1 2 3 4 5 6
Chicken fricot

Chicken fricot

Chicken fricot is Acadian version of chicken and dumplings combines the comforting flavours of carrots, potatoes, and chicken into a hearty autumn dish. This hearty stew made with leftovers and dumplings, wonderfully comforting on a cold New Brunswick night.

The main ingredients consist of potatoes, onions, and whatever meat was available, cooked in a stew and topped with dumplings. The common meats used were chicken (fricot au poulet), clams (fricot aux coques), rabbit (fricot au lapin des bois), beef, or pork. When chicken was used, it was traditionally an older chicken, since an egg-laying chicken would have been too precious to cook. This accounts for the long cooking time, as an older chicken would have had tougher meat.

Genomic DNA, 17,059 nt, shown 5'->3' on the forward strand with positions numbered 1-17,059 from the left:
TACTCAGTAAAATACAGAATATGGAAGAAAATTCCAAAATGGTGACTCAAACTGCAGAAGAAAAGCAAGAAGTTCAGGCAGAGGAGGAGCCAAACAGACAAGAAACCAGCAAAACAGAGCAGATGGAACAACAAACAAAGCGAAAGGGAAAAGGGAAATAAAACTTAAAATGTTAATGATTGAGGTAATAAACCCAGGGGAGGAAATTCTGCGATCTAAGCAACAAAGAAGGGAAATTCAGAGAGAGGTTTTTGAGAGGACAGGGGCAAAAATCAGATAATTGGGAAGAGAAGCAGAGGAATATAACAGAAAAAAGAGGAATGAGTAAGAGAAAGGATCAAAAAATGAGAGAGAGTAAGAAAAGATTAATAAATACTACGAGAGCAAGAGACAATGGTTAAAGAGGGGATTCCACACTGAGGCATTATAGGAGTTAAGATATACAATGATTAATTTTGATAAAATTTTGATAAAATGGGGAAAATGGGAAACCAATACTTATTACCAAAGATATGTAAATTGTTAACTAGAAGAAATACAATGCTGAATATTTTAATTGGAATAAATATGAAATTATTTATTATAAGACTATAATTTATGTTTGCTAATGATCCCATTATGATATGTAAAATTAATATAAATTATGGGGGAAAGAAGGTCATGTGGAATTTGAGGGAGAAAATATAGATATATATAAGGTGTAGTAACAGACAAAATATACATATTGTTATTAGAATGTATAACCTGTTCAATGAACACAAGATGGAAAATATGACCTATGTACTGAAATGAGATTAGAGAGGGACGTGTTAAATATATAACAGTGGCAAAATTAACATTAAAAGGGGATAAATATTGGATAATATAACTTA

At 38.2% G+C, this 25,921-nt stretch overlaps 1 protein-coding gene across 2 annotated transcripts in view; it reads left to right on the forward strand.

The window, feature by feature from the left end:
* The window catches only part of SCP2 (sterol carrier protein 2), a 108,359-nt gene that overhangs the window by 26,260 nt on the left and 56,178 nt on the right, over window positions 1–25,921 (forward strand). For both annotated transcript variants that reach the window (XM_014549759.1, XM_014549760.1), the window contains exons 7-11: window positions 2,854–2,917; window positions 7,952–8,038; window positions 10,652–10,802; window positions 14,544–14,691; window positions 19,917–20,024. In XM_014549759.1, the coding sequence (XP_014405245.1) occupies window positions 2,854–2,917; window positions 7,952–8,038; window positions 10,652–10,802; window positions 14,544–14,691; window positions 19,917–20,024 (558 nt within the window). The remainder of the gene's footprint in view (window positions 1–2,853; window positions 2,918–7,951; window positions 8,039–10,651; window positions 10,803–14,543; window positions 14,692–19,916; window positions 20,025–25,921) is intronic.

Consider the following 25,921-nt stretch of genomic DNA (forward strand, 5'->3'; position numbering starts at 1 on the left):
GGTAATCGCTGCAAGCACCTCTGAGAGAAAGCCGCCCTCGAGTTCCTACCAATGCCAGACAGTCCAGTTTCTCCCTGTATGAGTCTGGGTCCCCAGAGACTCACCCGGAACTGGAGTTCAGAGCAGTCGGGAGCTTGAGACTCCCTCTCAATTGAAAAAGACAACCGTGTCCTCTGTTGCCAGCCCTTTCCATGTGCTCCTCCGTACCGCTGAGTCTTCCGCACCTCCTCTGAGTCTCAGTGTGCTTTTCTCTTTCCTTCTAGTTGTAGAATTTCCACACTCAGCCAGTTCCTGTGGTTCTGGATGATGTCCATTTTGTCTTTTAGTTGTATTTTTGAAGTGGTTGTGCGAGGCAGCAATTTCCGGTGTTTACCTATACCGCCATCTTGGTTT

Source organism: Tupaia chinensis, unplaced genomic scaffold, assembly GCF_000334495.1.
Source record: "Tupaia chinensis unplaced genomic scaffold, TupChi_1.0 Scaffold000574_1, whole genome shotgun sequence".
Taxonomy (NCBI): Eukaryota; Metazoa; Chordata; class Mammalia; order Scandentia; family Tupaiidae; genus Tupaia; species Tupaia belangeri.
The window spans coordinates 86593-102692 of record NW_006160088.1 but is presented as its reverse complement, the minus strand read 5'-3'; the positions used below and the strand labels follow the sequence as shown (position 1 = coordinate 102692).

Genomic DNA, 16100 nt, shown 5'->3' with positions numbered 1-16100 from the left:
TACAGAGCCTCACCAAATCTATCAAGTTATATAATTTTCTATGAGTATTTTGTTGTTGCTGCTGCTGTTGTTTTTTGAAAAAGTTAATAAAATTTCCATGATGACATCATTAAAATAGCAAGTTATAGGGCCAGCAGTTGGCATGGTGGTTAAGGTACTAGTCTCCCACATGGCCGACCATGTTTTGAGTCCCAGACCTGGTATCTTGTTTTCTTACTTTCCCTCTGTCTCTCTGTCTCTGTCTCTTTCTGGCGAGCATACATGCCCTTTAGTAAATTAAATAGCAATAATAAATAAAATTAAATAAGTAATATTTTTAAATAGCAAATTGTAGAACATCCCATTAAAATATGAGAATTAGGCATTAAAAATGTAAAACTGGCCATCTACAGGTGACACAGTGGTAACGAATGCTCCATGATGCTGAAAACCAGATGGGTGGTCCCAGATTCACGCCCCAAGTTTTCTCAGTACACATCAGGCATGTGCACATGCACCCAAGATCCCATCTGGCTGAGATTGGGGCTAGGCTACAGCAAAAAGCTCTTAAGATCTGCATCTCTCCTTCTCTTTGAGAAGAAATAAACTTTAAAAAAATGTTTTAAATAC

In lean times, a meatless fricot would be made. Fricot a la belette was one term for this, which means "weasel stew". The reference being made is that the cook is as sly as a weasel for leaving out the meat. In the opposite vein, Prince Edward Island Acadians use the term fricot a la bazette which means "stupid cook's stew", implying that the meat was forgotten.

The word fricot has its origins in 18th century France where it was used to mean a feast. The following century, it had evolved to mean "meat stew", and later still it became used to refer to prepared food.

Read more


How to cook